As set forth under the caption “Management’s Discussion and Analysis – Capital Resources” in the Company’s Annual Report to Shareholders for the year ended December 31, 2012, which is included as Exhibit 13 to this Form 10-K, the Company and the Bank exceeded all applicable capital requirements at December 31, 2012.

Payment of Dividends

The Company is a legal entity separate and distinct from its bank subsidiary.  Most of the revenues of the Company are expected to result from dividends paid to the Company by the Bank.  There are statutory and regulatory requirements applicable to the payment of dividends by subsidiary banks as well as by the Company to its shareholders.  It is not anticipated that the Company will pay cash dividends in the near future.

Certain Transactions by the Company with its Affiliates

Federal law regulates transactions among the Company and its affiliates, including the amount of the Bank’s loans to or investments in nonbank affiliates and the amount of advances to third parties collateralized by securities of an affiliate.  Further, a bank holding company and its affiliates are prohibited from engaging in certain tie-in arrangements in connection with any extension of credit, lease or sale of property or furnishing of services.

FDIC Insurance Assessments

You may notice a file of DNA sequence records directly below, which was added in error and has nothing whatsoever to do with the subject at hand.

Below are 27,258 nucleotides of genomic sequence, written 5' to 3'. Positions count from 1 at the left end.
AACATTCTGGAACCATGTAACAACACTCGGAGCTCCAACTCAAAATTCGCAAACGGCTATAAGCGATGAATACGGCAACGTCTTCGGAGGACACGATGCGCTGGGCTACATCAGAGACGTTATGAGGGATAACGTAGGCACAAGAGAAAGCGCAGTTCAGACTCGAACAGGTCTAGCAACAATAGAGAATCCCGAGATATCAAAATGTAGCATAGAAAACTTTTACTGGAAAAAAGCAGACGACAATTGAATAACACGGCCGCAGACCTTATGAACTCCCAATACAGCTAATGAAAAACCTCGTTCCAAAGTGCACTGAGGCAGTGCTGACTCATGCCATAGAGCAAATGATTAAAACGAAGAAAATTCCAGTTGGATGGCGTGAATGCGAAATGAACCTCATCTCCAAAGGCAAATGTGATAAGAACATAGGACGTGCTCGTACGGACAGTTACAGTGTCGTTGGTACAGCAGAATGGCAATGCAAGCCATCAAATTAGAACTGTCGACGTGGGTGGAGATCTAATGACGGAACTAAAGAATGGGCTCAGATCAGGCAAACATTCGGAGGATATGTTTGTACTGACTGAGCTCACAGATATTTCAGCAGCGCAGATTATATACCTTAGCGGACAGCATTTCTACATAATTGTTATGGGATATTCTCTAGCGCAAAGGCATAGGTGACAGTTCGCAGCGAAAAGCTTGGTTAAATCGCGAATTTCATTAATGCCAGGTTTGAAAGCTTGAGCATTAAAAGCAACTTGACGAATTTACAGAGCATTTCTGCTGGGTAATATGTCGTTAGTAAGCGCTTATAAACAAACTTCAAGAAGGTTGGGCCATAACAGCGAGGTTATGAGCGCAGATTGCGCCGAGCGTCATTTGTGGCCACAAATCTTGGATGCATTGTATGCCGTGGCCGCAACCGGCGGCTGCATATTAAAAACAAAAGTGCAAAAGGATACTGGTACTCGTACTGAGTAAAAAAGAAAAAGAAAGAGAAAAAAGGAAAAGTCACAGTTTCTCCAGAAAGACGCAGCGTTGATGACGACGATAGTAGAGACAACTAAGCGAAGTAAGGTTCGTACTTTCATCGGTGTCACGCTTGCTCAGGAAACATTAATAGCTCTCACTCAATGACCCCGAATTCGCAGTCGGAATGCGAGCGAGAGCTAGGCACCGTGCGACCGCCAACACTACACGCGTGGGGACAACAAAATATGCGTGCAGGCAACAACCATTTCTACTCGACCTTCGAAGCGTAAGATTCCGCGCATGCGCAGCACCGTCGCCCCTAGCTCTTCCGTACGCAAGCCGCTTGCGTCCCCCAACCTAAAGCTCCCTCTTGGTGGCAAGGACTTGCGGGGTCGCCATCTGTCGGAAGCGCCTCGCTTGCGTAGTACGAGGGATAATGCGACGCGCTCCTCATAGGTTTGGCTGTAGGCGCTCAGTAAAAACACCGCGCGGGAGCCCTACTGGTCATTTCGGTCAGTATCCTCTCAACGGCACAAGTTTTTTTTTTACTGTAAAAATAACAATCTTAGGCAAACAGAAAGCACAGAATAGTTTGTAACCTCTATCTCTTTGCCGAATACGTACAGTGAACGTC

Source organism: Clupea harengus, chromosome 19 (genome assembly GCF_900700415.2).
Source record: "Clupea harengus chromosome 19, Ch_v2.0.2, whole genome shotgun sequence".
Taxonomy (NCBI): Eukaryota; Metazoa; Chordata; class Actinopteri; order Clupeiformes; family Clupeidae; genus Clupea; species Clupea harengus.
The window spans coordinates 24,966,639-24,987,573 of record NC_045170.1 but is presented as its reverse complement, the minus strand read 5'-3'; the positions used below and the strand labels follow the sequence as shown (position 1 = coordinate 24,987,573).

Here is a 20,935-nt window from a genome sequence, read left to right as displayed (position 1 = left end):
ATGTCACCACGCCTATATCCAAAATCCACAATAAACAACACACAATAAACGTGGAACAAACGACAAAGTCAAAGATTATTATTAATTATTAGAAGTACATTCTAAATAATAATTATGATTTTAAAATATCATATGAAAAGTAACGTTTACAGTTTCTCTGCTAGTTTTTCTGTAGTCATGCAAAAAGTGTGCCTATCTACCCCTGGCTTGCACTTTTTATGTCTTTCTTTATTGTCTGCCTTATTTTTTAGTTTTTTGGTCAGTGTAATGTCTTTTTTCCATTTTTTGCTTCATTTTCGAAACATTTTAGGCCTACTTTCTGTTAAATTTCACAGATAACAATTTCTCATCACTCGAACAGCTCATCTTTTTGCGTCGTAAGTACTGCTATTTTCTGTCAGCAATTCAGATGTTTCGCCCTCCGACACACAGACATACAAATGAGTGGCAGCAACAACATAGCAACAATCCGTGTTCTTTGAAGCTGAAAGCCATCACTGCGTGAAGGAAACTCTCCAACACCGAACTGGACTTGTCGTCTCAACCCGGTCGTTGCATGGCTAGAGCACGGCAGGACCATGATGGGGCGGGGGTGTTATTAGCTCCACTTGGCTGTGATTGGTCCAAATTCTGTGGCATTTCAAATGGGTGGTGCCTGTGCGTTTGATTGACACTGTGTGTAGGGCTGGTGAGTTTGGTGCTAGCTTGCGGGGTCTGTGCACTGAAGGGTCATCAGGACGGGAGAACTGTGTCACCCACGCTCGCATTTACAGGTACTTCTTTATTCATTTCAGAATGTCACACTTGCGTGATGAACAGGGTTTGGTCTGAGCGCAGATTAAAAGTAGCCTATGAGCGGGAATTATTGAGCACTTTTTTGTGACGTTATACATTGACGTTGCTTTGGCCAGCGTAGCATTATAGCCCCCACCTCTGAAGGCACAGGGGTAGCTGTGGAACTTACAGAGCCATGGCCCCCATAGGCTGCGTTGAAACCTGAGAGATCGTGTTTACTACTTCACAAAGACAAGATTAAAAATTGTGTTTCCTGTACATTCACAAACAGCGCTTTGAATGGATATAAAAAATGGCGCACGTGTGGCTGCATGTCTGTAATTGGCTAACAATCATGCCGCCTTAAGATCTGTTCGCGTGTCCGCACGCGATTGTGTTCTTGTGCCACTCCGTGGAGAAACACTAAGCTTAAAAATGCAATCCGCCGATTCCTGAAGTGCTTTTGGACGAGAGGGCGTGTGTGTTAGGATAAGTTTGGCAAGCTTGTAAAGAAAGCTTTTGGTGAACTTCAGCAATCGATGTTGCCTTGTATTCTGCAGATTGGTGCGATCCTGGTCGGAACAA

The FDIC maintains the Deposit Insurance Fund (“DIF”) by assessing depository institutions insurance premiums.  During the first quarter of 2009, the FDIC announced a special one-time emergency assessment.  The Bank paid $230,000 in September, 2009, based on June 30, 2009, deposits for the one-time emergency assessment.  On November 12, 2009, the FDIC Board of Directors adopted a final rule requiring insured depository institutions to prepay their quarterly risk-based deposit insurance assessment for all of 2010, 2011 and 2012. On December 30, 2009, the Bank paid $1,967,911 related to the prepayment of these quarterly premiums for the years 2010, 2011 and 2012. For 2010 and the following two years, on a quarterly basis, the FDIC  continued, and will continue, to calculate the assessment amount with then current financial information, and will deduct the quarterly assessment amount from the prepaid balance. The Bank expenses the current portion as calculated by the FDIC.  The amount expensed for 2012 was $566,976. The FDIC also voted to adopt a uniform three-basis point increase in assessment rates effective January 1, 2011. 

In November 2010, the FDIC approved a regulation, which was effective April 1, 2011, that implements a provision in the Dodd-Frank Act that changes the assessment base from one based on domestic deposits (as it has been since 1935) to one based on assets.  The regulation changes the assessment base from adjusted domestic deposits to average consolidated total assets minus average tangible equity.  Since the new base would be much larger than the current base, the FDIC will lower assessment rates, which achieves the FDIC’s goal of not significantly altering the total amount of revenue collected from the industry.  In December 2010, the FDIC voted to increase the required amount of reserves for the designated reserve ratio to 2.0%.  The ratio is higher than the 1.35% set by the Dodd-Frank Act in July 2010 and is an integral part of the FDIC’s comprehensive, long-range management plan for the DIF.
 
 
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Regulation of the Bank